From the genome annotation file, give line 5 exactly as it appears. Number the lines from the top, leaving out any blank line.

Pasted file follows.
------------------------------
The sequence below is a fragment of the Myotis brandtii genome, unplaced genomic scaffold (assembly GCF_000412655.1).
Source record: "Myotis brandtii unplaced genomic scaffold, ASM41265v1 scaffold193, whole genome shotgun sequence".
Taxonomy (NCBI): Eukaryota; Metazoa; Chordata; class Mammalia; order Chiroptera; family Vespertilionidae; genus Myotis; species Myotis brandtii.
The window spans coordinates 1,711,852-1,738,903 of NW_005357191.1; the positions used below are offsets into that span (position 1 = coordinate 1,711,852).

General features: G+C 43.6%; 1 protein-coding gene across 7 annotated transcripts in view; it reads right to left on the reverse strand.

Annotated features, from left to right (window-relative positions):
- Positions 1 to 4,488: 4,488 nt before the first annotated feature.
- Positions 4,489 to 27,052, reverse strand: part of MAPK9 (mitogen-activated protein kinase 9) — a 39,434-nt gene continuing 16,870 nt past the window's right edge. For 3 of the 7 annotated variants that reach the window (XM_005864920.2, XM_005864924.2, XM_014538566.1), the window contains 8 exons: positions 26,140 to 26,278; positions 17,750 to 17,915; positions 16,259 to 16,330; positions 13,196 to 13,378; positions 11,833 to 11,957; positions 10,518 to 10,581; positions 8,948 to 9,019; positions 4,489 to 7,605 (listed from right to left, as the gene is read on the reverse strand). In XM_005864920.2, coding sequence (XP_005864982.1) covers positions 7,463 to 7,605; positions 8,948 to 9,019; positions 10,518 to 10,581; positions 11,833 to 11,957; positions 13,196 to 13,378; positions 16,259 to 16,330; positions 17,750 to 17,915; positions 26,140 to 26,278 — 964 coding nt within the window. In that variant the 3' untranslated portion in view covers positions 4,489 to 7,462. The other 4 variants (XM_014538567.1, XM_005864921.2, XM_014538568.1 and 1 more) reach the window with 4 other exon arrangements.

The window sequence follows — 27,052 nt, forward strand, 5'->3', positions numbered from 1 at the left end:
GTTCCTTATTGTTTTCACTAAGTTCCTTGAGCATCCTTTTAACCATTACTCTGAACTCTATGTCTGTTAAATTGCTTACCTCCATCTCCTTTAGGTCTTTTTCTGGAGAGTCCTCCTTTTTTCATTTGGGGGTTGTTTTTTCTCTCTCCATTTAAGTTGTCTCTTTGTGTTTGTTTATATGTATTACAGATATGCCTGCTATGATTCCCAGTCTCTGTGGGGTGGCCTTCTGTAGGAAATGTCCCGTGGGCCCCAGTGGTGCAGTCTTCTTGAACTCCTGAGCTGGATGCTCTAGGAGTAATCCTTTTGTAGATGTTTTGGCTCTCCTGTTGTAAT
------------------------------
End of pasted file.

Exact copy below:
General features: G+C 43.6%; 1 protein-coding gene across 7 annotated transcripts in view; it reads right to left on the reverse strand.